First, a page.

Author Interviews, Brigham & Women's - Harvard, Heart Disease, JAMA, Lifestyle & Health / 27.04.2016 Interview with: Dr. Céline Vetter,  Dr.Phil. Instructor in Medicine Harvard Medical School Associate Epidemiologist Channing Division of Network Medicine Brigham and Women's Hospital Boston, MA, 02115 What is the background for this study? Response: Heart Disease is still the leading cause of death in the US, with 1 in every 4 deaths being attributed to heart disease. On the other hand, it is estimated that approximately 15 millions Americans work evening shifts, night shift, rotating shifts or any other kind of irregular schedule that is arranged by the employer. The link between shift work and coronary heart disease has been studied for decades now, but because shift work can take so many forms, results have not been consistent. Another contributing factor to this inconsistency might be that few studies could actually track individuals over long periods of time, so that some studies might have missed when participants did actually develop coronary heart disease. Our study was based on the Nurses' Health Studies I and II, where women about 189,000 registered female nurses completed every two years mailed questionnaires that comprise items about their health status, medical history, and known or suspected risk factors for cancer and heart disease. They also reported their lifetime history of rotating night shift work in 1988 and 1989, respectively. Across the 24 years of the study periods, we observed more than 10,000 cases of coronary heart disease (i.e. myocardial infarction, CHD death, angiogram-confirmed angina pectoris, and procedures related to coronary heart disease, i.e. angioplasty, coronary artery bypass graft surgery or stents). (more…)
Author Interviews, Heart Disease, Stroke / 25.04.2016 Interview with: Professor Ralph Stewart MBChB (Otago), FRACP, FCSANZ, MD Auckland City Hospital University of Auckland, New Zealand What is the background for this study? What are the main findings? Dr. Stewart: A number of studies have suggested a favorable effect of a Mediterranean dietary pattern on the risk of heart disease, but few large studies have evaluated this dietary pattern in a global population of patients with known coronary heart disease.  We assessed a Mediterranean diet score based on frequency of consumption of common foods using a very simple questionnaire.  Globally this included a very broad range of diets – showing the benefits of this dietary pattern  can be achieved with many different foods. We founds that greater adherence to this diet was associated with a lower risk of recurrent heart attacks, strokes and deaths from any cause.  In contrast a western diet score, which measured more consumption of foods thought to be unhealthy, including processed carbohydrates, sweetened foods and drinks and deep fried foods were not associated with the risk of cardiovascular events. (more…)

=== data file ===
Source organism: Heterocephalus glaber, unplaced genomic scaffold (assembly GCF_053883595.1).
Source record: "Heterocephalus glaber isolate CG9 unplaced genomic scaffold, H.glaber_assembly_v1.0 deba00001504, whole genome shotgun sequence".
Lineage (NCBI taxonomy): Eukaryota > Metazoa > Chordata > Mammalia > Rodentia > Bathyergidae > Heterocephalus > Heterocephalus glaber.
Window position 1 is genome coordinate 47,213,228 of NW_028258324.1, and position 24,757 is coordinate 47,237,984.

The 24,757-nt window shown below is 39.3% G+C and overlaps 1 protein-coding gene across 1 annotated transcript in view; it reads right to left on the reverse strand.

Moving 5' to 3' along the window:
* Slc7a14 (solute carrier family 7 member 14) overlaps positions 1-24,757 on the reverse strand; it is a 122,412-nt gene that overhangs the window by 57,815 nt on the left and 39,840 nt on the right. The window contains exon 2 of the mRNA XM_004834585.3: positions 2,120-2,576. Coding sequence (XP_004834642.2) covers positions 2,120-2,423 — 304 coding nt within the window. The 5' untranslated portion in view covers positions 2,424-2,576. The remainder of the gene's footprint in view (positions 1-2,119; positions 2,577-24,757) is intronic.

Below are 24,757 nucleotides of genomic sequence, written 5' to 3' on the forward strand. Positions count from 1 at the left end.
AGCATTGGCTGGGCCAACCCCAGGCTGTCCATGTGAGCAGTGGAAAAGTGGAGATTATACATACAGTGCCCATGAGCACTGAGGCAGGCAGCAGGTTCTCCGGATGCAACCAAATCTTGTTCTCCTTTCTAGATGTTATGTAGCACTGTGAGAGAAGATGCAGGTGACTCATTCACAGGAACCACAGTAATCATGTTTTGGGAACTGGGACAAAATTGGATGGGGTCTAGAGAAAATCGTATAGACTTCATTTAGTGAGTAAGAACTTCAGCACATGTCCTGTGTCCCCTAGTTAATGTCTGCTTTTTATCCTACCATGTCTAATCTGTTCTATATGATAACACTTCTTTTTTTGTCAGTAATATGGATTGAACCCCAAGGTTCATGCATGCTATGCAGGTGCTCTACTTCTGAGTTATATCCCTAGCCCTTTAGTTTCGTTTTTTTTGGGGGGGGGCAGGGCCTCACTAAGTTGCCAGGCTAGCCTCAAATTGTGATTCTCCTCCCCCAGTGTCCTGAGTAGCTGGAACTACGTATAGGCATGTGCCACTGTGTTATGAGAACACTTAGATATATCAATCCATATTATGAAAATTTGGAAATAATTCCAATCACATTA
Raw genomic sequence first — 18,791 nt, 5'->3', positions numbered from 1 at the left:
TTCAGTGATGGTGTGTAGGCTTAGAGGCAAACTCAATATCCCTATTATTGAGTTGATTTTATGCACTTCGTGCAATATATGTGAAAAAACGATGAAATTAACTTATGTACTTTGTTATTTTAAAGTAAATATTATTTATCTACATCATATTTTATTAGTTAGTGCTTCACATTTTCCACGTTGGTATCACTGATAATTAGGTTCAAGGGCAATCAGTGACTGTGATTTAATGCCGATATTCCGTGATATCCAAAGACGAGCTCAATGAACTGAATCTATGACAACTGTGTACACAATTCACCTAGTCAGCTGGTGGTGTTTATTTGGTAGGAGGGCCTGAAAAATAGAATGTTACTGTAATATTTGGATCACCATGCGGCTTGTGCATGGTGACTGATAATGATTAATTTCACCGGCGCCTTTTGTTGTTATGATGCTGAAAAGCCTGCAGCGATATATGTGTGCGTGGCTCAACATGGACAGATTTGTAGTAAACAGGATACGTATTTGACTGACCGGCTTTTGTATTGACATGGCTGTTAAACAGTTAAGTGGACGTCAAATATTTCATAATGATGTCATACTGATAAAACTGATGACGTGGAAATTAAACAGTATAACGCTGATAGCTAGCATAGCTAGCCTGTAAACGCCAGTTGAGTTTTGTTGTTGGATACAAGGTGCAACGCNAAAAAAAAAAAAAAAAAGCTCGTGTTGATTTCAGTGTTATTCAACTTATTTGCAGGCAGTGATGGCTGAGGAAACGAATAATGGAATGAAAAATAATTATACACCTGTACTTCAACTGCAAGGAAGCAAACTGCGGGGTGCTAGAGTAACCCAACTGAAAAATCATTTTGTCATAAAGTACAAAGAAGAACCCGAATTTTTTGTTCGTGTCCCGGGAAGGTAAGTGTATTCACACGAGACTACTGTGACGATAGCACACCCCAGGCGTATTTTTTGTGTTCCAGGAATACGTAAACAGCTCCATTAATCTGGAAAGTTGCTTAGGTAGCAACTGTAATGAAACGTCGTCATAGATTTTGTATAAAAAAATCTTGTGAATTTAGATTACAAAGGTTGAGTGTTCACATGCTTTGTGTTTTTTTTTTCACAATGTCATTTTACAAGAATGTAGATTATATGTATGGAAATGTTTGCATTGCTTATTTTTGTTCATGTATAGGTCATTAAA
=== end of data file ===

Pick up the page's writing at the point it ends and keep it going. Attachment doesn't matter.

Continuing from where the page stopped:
Author Interviews, BMJ, Heart Disease, Pediatrics / 25.04.2016 Interview with: Hans Van Brabandt, M.D. Brussel, Belgium What is the background for this study? Dr. Van Brabandt: We have been asked by the Belgian government to assess the benefits and harms of pre-participation screening of young athletes. A number of Belgian cardiologists and screening physicians are intensely promoting such screening through mass media and were asking governmental support. What are the main findings? Dr. Van Brabandt:  There is no solid evidence on the benefit of cardiovascular pre-participation screening, and certainty of harms it induces through numerous false-positives, making that such screening in young athletes cannot be defended. -          Italian investigators assert they have provided evidence for the benefit of screening. The single study on which they base their claim however is far from convincing. Unfortunately, more than 10 years after their first paper, they still did not make the majority of their data publicly available. (more…)
Author Interviews, Heart Disease, JAMA / 25.04.2016 Interview with: Dr. Fredrik Björck, MD Umea University Umea, Sweden What is the background for this study? Dr. Björck: Vitamin K antagonist (eg, warfarin) use is nowadays challenged by the non–vitamin K antagonist oral anticoagulants (NOACs) for stroke prevention in non-valvular atrial fibrillation (AF). NOAC studies were however based on comparisons with warfarin arms with times in therapeutic range (TTRs) of 55.2% to 64.9%, making the results less credible in health care systems with higher TTRs. Historically Sweden has had the best international normalized ratio (INR) control in the world. By this study we wanted to evaluate the efficacy and safety of real life well-managed warfarin therapy in patients with non-valvular AF, the risk of complications, especially intracranial bleeding, in patients with concomitant use of aspirin, and the impact of INR control. We therefore performed a retrospective, multicenter cohort study based on Swedish registries, especially AuriculA, a quality register for AF and oral anticoagulation. A total of 40 449 patients starting warfarin therapy owing to non-valvular AF during the study period were monitored until treatment cessation, death, or the end of the study. The study was conducted from January 1, 2006, to December 31, 2011.  By associating complications with risk factors and individual INR control, we evaluated the efficacy and safety of warfarin treatment in patients with concomitant aspirin therapy and those with no additional antiplatelet medications. (more…)